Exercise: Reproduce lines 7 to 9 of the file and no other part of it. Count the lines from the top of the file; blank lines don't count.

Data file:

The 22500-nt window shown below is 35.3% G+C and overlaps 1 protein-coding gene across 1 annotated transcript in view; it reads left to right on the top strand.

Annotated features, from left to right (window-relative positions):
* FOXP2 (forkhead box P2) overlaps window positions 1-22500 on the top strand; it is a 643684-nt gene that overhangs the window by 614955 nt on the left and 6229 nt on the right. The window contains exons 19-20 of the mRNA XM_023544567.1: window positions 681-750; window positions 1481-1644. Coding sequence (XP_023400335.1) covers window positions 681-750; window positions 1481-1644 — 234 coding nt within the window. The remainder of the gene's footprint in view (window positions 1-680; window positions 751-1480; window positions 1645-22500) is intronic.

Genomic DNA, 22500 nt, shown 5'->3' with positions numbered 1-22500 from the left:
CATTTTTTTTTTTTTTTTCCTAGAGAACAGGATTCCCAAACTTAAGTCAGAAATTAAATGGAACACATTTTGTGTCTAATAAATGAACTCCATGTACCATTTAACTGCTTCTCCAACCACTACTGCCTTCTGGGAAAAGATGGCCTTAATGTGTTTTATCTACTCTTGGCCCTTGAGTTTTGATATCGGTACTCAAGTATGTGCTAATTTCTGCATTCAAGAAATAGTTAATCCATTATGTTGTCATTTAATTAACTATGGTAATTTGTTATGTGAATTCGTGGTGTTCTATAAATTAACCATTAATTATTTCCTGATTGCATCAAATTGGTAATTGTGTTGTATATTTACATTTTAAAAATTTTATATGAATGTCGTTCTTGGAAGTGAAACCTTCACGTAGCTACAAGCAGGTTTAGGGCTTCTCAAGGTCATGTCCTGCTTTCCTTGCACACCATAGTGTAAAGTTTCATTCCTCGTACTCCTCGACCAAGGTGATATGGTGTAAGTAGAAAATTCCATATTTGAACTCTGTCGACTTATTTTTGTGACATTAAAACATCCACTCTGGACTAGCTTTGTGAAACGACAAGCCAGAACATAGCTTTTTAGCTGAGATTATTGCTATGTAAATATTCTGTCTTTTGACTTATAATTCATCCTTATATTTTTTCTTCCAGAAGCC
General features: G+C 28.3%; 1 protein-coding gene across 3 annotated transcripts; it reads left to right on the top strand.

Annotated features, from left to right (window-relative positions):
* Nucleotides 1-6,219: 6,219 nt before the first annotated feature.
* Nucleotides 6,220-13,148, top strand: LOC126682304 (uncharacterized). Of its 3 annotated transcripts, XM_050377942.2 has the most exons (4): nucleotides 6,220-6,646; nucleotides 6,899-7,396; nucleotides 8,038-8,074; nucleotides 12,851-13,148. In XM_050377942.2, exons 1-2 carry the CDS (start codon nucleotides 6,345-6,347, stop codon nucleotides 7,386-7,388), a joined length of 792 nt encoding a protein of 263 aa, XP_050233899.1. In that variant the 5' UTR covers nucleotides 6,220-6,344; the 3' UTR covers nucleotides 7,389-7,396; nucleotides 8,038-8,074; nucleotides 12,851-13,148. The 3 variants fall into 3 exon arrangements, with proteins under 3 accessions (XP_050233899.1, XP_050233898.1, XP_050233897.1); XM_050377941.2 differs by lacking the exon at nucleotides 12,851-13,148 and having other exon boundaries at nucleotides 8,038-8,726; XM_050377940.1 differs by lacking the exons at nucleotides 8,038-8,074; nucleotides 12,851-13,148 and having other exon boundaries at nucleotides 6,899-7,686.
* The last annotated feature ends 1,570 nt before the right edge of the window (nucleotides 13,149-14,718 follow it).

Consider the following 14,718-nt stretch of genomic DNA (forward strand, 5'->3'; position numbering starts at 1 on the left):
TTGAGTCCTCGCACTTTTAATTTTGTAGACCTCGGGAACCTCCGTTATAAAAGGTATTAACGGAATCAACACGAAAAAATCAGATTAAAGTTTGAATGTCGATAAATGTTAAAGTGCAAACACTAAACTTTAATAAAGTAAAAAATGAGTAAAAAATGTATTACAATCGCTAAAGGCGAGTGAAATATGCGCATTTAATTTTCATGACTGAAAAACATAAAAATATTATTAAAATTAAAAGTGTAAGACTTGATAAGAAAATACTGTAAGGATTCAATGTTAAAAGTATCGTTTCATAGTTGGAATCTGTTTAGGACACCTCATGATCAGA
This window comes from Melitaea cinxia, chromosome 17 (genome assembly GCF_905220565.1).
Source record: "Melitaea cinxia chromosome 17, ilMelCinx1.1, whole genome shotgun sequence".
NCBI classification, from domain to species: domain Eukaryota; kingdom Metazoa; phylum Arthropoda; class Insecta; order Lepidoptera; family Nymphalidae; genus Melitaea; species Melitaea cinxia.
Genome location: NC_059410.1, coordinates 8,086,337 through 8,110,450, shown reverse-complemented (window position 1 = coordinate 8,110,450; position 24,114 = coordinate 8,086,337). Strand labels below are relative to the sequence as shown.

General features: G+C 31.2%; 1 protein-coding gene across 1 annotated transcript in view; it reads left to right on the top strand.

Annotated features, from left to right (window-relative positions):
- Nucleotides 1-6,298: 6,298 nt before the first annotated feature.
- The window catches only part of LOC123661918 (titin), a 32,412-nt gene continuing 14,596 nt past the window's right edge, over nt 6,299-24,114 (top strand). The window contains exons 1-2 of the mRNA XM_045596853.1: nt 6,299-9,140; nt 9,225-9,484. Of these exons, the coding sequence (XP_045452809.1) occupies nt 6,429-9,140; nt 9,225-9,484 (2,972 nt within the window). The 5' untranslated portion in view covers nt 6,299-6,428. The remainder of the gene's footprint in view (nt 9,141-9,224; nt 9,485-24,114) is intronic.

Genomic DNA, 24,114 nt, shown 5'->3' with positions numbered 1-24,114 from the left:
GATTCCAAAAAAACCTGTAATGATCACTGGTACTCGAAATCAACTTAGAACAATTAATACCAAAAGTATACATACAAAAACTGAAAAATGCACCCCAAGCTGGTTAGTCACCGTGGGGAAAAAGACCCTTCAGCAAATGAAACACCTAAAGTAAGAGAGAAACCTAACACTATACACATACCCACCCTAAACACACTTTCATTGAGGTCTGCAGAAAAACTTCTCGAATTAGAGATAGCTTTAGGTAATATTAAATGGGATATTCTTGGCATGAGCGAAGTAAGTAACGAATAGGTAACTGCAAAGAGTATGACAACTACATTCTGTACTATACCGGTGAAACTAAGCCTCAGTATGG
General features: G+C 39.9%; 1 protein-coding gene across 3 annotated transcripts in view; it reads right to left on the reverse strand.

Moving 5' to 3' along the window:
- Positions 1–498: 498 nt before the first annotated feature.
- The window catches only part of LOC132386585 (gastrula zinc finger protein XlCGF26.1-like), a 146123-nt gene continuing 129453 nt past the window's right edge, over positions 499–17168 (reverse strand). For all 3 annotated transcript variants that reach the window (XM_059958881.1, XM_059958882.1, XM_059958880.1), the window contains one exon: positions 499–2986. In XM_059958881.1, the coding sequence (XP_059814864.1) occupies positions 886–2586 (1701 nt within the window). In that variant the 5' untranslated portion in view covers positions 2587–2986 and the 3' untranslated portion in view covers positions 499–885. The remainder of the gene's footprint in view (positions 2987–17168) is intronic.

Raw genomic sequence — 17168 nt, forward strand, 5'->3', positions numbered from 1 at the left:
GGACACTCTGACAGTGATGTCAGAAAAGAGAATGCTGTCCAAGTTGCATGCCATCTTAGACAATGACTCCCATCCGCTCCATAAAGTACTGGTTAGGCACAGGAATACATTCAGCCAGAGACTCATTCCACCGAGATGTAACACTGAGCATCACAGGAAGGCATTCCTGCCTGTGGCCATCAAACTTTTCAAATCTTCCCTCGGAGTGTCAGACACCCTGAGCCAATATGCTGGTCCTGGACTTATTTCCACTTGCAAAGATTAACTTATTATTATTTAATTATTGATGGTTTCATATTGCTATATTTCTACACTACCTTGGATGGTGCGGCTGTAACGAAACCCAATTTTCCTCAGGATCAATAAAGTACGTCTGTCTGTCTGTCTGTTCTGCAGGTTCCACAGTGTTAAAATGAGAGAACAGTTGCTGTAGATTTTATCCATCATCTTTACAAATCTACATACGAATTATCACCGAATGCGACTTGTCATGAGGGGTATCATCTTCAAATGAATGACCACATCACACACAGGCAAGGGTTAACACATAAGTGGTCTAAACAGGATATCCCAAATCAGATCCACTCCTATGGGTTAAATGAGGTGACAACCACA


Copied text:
Annotated features, from left to right (window-relative positions):
* Nucleotides 1-6,219: 6,219 nt before the first annotated feature.
* Nucleotides 6,220-13,148, top strand: LOC126682304 (uncharacterized). Of its 3 annotated transcripts, XM_050377942.2 has the most exons (4): nucleotides 6,220-6,646; nucleotides 6,899-7,396; nucleotides 8,038-8,074; nucleotides 12,851-13,148. In XM_050377942.2, exons 1-2 carry the CDS (start codon nucleotides 6,345-6,347, stop codon nucleotides 7,386-7,388), a joined length of 792 nt encoding a protein of 263 aa, XP_050233899.1. In that variant the 5' UTR covers nucleotides 6,220-6,344; the 3' UTR covers nucleotides 7,389-7,396; nucleotides 8,038-8,074; nucleotides 12,851-13,148. The 3 variants fall into 3 exon arrangements, with proteins under 3 accessions (XP_050233899.1, XP_050233898.1, XP_050233897.1); XM_050377941.2 differs by lacking the exon at nucleotides 12,851-13,148 and having other exon boundaries at nucleotides 8,038-8,726; XM_050377940.1 differs by lacking the exons at nucleotides 8,038-8,074; nucleotides 12,851-13,148 and having other exon boundaries at nucleotides 6,899-7,686.